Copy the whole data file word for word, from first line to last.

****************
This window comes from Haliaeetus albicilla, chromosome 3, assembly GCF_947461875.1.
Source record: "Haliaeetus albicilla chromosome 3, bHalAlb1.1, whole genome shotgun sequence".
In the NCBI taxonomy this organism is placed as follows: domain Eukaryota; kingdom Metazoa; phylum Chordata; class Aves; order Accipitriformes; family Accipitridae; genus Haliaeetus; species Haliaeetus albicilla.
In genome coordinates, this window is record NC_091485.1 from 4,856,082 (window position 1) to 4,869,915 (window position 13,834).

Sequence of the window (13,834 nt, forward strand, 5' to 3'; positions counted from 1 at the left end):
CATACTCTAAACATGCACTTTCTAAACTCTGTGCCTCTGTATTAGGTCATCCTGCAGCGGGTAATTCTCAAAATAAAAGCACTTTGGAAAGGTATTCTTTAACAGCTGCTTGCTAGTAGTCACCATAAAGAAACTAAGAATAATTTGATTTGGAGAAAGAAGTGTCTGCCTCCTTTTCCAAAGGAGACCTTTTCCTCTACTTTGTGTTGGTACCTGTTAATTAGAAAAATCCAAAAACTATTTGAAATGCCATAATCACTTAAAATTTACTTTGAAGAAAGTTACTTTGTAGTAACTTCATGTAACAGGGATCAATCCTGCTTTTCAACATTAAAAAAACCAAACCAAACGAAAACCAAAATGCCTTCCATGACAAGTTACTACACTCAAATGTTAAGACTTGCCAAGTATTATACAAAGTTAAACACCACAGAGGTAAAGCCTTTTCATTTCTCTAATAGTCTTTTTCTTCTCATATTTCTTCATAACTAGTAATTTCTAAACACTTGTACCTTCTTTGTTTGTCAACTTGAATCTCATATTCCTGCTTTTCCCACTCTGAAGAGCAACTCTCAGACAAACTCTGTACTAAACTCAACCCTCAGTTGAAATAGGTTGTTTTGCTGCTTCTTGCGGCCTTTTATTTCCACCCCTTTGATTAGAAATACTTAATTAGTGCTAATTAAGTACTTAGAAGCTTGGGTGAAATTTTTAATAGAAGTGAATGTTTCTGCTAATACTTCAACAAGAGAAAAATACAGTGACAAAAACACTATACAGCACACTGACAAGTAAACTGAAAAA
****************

This window comes from Haliaeetus albicilla, chromosome 3, assembly GCF_947461875.1.
Source record: "Haliaeetus albicilla chromosome 3, bHalAlb1.1, whole genome shotgun sequence".
In the NCBI taxonomy this organism is placed as follows: domain Eukaryota; kingdom Metazoa; phylum Chordata; class Aves; order Accipitriformes; family Accipitridae; genus Haliaeetus; species Haliaeetus albicilla.
In genome coordinates, this window is record NC_091485.1 from 4,856,082 (window position 1) to 4,869,915 (window position 13,834).

Sequence of the window (13,834 nt, forward strand, 5' to 3'; positions counted from 1 at the left end):
CATACTCTAAACATGCACTTTCTAAACTCTGTGCCTCTGTATTAGGTCATCCTGCAGCGGGTAATTCTCAAAATAAAAGCACTTTGGAAAGGTATTCTTTAACAGCTGCTTGCTAGTAGTCACCATAAAGAAACTAAGAATAATTTGATTTGGAGAAAGAAGTGTCTGCCTCCTTTTCCAAAGGAGACCTTTTCCTCTACTTTGTGTTGGTACCTGTTAATTAGAAAAATCCAAAAACTATTTGAAATGCCATAATCACTTAAAATTTACTTTGAAGAAAGTTACTTTGTAGTAACTTCATGTAACAGGGATCAATCCTGCTTTTCAACATTAAAAAAACCAAACCAAACGAAAACCAAAATGCCTTCCATGACAAGTTACTACACTCAAATGTTAAGACTTGCCAAGTATTATACAAAGTTAAACACCACAGAGGTAAAGCCTTTTCATTTCTCTAATAGTCTTTTTCTTCTCATATTTCTTCATAACTAGTAATTTCTAAACACTTGTACCTTCTTTGTTTGTCAACTTGAATCTCATATTCCTGCTTTTCCCACTCTGAAGAGCAACTCTCAGACAAACTCTGTACTAAACTCAACCCTCAGTTGAAATAGGTTGTTTTGCTGCTTCTTGCGGCCTTTTATTTCCACCCCTTTGATTAGAAATACTTAATTAGTGCTAATTAAGTACTTAGAAGCTTGGGTGAAATTTTTAATAGAAGTGAATGTTTCTGCTAATACTTCAACAAGAGAAAAATACAGTGACAAAAACACTATACAGCACACTGACAAGTAAACTGAAAAA